Placing the world at our fingertips, technology has provided us with incredible opportunities for outreach, education, and communication. But the misuse and overuse of technology have also come with a cost: inadequate sleep.
According to the CDC, “more than a third of American adults are not getting enough sleep on a regular basis,” and much of this sleep deprivation can be directly attributed to distractions in the bedroom.
Luckily, with the help of Sharon R. Driscoll, co-author of Sleep for Success and Scientific Manager at Weill Cornell Medicine, we’ve come up with a few tips on how to make your sleep environment a sanctuary.
1. Turn Down the Heat
Whether you use a smart thermostat or a good old-fashioned manual dial, when it comes to setting a temperature for the bedroom, cooler is definitely the way to go. “Many people,” Driscoll explains, “are surprised that a cooler bedroom is better than a warm bedroom. However, a cool bedroom environment can minimize nighttime awakenings and even decrease the likelihood of having nightmares. Most people find a comfortable sleeping temperature to be somewhere between 65 and 70 degrees.” If you do happen to have a Nest Thermostat, it can be linked with the Sleep sensor via IFTTT to automatically turn down the temperature when you get into bed.
2. Purchase the Perfect Pillow
While people spend hours picking out the perfect mattress, pillows are often tossed on the bed as an afterthought. As it turns out, making sure that you have the right pillow for your sleeping style can be hugely beneficial to getting a good night’s sleep. According to Sharon R. Driscoll, “not all pillows are created equal,” and “the pillow you choose is very important.”
When it comes to making sure you pick out the correct pillow, she points out that “many pillows are designed for a specific sleeping position: side sleepers, back sleepers, and stomach sleepers.” For example, “Side sleeper pillows are thicker than other pillow times in order to accommodate the space between your shoulder and neck when laying on your side.” Ultimately, you’ll know your pillow height is right for you because “your head, neck, and spine should all be in a straight line.”
3. Keep the Bedroom Dark
In an article from last year, Lights Out: Keep Your Bedroom Dark for Better Health, we explained how lights—including those from televisions, cellphones, and computers—can disrupt circadian rhythms and lead to poor sleep. However, in our constantly illuminated world, escaping light sources all together can be a tricky endeavor. Driscoll agrees that “the bedroom should be as dark as possible at night,” and suggests getting “blackout curtains if you have light coming into the bedroom from outside.” Additionally, she emphasizes the importance of keeping electronics out of the bedroom, as “the blue light that emits from the screens severely impacts your body’s ability to signal that it’s time to sleep.”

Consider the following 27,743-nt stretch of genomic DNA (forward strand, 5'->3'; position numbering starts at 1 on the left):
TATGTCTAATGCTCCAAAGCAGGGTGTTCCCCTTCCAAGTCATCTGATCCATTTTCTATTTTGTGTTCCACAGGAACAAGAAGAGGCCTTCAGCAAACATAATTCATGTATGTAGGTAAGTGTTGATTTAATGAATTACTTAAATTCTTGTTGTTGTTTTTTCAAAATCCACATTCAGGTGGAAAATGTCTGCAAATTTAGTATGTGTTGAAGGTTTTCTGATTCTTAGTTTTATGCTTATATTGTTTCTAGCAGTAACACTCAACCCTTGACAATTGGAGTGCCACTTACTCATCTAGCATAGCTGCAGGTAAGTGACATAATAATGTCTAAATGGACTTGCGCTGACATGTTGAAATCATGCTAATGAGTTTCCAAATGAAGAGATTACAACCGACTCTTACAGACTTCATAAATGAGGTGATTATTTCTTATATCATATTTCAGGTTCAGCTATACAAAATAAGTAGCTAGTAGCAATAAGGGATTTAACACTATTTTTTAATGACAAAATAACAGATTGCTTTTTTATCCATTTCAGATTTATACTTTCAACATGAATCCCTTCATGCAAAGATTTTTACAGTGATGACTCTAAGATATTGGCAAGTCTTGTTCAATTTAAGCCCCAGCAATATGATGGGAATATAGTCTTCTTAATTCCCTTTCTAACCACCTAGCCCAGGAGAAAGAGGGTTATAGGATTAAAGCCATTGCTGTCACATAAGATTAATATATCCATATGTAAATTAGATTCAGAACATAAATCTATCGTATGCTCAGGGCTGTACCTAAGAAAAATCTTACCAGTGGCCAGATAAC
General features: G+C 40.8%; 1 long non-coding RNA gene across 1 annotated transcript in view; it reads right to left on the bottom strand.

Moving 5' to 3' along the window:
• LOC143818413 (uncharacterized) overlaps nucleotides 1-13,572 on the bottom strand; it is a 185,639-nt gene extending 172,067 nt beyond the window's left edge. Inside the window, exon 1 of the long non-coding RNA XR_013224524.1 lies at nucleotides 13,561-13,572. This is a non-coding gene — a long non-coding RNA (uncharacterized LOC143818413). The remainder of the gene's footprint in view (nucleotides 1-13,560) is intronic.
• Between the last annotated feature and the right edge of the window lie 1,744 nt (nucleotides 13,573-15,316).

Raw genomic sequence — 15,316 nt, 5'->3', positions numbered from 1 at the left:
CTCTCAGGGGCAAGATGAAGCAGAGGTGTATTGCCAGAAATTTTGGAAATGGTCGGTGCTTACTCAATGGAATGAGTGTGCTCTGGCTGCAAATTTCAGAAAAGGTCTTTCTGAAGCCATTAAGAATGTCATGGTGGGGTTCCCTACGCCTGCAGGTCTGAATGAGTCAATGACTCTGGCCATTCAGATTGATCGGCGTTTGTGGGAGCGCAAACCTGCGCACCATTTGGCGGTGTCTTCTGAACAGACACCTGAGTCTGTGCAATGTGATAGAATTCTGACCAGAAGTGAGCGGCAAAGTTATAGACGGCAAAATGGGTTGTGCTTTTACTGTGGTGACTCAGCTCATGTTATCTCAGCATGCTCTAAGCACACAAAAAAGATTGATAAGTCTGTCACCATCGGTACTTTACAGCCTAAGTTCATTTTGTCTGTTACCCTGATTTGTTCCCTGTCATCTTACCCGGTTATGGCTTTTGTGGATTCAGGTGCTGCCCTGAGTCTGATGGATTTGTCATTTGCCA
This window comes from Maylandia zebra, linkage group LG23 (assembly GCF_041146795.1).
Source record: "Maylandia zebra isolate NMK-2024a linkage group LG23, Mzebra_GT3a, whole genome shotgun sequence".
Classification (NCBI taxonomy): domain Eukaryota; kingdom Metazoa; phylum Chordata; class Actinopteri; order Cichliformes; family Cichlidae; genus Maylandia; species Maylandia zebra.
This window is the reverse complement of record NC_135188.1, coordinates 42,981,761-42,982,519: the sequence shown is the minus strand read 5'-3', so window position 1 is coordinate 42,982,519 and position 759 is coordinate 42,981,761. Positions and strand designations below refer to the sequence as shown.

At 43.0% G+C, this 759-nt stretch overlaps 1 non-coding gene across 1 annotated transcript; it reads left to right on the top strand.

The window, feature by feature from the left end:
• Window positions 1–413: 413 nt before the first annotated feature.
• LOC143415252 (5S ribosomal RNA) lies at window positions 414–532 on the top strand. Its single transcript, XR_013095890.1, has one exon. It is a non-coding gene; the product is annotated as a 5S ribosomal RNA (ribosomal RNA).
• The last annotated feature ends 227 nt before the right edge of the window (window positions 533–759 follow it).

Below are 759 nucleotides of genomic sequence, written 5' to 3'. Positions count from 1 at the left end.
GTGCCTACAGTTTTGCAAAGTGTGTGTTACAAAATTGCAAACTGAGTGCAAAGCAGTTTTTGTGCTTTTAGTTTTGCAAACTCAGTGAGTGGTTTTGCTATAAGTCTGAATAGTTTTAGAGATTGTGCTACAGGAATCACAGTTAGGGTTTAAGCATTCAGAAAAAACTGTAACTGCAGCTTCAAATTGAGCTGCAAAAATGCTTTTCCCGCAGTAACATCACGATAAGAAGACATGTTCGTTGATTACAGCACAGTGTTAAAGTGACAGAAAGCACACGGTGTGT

4. Use Sound to your Sleeping Advantage
While it’s generally suggested that you sleep in silence, sometimes noises from your surrounding environment can invade your sleeping space and keep you up at night. If this is the case, Driscoll suggests that you “purchase a white noise machine.” According to Popular Science, white noise machines work because “white noise is better noise.” In other words, because white noise is consistent and contains multiple pitches, if an outside noise invades your sleep space, the machine can help mask that noise and keep it from waking you up.
5. Use an Alarm Clock Instead of a Phone
Although it can be tempting to use the alarm on your phone, Driscoll warns against this, as even with the sound turned off, notifications from your phone can illuminate the screen and disturb your sleep. A traditional alarm clock is a better option than your phone, but there are also a few technological gadgets, like the Steel HR, which can wake you even more gently. Steel HR wakes you with a silent vibrating alarm, and you can use the Smart Wake-Up feature to set a window of time for waking up, which helps you wake at the optimal point in your sleep cycle. However, if you do opt for a traditional analogue or digital alarm clock, Driscoll advises that you “put it on the other side of the room so that you have to get out of bed to turn if off in the morning.”
Whether you’re creating a new sleeping space or just sprucing up an old one, remember: keep it dark, keep it cool, and keep it quiet. And with a little help from the right pillow and the perfect alarm clock, you’ll be sleeping soundly every night.